That’s because this year’s unusually severe winter has given way to potholes across the city and its suburbs — and lots of them. And these potholes are already beginning to take their toll on the cars that drive over them.
According to Time Warner Cable News, the potholes that have been forming under snow and ice all winter are both deeper and larger than normal, presenting a huge hazard to tires, alignments and suspensions. And while Department of Transportation laborers have been working to patch up these craters to protect drivers’ vehicles, many potholes are still exposed.
“They are out there applying what is called a ‘cold patch’ to the potholes, it’s kind of a temporary solution,” Jessica Alaimo, a City of Rochester press officer, said.
On average, approximately 85% of all vehicles will require some kind of repair or maintenance work at any given time. This statistic undoubtedly shoots up during prime pothole season.
For people like Henry Simon of Penfield, who blew out a tire and needed a wheel alignment after hitting a pothole, finding financial support from the city for these repairs is virtually impossible.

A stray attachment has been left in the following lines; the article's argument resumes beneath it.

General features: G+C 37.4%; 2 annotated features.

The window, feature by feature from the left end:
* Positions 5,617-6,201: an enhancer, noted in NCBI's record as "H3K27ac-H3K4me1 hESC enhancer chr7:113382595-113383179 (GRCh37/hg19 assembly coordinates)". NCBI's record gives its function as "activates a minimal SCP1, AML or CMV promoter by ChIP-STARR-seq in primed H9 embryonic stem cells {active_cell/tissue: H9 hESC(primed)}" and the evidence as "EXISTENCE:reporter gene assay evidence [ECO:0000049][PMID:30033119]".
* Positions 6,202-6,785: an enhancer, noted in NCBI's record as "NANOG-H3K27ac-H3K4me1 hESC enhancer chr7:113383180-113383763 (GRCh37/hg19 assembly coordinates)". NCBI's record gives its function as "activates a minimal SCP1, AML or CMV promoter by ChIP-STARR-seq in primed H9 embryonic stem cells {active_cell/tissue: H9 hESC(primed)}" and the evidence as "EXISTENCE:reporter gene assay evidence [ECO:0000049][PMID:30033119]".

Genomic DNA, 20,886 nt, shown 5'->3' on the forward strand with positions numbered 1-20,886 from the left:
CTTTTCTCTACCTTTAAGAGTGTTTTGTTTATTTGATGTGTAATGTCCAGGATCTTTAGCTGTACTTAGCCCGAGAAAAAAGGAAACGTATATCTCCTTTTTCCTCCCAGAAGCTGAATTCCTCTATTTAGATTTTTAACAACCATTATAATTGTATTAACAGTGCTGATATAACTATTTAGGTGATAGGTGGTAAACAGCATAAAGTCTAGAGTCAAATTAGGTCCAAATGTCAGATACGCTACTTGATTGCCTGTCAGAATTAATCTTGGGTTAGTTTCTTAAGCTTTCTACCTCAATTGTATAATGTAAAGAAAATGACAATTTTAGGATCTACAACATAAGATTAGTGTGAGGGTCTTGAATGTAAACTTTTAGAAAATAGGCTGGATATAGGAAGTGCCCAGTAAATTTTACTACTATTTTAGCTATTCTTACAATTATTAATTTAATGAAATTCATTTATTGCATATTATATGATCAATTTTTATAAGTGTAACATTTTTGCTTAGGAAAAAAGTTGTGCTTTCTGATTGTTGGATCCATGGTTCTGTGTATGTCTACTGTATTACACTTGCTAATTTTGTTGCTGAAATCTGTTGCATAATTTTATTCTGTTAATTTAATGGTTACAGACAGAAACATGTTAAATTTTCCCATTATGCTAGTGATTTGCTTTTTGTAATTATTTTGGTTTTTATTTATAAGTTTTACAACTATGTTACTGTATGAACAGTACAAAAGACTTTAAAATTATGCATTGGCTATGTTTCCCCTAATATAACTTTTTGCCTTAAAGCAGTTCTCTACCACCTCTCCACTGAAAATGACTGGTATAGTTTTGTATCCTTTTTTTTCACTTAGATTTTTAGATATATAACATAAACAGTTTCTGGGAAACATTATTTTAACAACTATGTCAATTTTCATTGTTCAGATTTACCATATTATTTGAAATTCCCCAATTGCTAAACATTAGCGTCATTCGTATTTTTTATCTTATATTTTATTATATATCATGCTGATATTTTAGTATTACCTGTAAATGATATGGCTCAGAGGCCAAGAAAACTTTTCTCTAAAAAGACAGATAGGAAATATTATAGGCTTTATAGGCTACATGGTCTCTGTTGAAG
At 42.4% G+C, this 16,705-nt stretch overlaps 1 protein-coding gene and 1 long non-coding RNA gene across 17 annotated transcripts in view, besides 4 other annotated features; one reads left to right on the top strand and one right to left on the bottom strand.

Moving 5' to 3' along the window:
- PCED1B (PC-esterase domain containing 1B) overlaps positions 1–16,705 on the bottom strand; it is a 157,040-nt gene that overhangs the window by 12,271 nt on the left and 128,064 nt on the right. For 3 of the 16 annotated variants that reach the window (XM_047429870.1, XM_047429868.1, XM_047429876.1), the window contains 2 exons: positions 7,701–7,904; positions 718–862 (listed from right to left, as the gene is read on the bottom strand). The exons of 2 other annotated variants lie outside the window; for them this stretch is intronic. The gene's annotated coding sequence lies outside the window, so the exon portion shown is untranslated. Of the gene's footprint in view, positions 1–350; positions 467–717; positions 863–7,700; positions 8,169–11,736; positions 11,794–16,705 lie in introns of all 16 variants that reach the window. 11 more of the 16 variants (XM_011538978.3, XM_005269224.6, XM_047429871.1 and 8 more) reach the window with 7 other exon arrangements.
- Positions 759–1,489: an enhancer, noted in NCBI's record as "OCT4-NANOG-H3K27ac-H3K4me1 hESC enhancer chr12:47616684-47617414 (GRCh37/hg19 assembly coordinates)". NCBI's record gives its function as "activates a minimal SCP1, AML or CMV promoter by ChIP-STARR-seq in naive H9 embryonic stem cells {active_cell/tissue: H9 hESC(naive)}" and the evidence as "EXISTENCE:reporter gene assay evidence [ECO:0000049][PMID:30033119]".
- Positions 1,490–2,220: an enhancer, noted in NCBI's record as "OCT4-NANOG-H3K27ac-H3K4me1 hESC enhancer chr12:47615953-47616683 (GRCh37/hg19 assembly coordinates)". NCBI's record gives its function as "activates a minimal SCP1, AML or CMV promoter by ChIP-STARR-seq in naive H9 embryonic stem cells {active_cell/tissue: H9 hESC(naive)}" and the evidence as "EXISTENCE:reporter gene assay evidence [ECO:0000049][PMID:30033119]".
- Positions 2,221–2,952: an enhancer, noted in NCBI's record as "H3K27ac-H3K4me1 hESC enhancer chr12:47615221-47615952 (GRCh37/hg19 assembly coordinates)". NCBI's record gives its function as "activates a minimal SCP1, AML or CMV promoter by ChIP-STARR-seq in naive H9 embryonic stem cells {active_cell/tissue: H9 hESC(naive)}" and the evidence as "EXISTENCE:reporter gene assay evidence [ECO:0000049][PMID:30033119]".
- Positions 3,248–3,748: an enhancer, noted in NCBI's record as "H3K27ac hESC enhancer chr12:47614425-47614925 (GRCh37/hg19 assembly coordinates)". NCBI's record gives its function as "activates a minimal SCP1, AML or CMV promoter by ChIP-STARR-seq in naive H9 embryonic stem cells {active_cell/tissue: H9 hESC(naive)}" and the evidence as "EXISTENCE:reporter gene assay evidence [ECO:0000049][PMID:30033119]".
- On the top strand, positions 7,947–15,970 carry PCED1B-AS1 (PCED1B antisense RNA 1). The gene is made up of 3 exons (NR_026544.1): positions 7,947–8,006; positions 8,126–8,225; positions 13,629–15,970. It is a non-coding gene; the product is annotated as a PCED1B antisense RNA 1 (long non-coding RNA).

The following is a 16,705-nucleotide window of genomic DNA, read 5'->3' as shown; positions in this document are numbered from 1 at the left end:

“A lot of car damage has occurred and I have to pay,” Simon said. “Somehow the public coffers are not coming up with the money — I am. I think more public money needs to go toward fixing the potholes.”
But when local governments across New York State are struggling to come up with money for an influx of road repairs, it’s unlikely any drivers will be reimbursed after repairing their pothole-damaged vehicles, 13 WHAM News reports.
“It would be nice if there would be some kind of legislation to come forth to give money for this extraordinary winter,” Congresswoman Louise Slaughter said. “But it’s going to be very difficult to get.”
In the meantime, drivers can call 311 to report a pothole that needs repairing; workers will be there within 48 hours to fix them.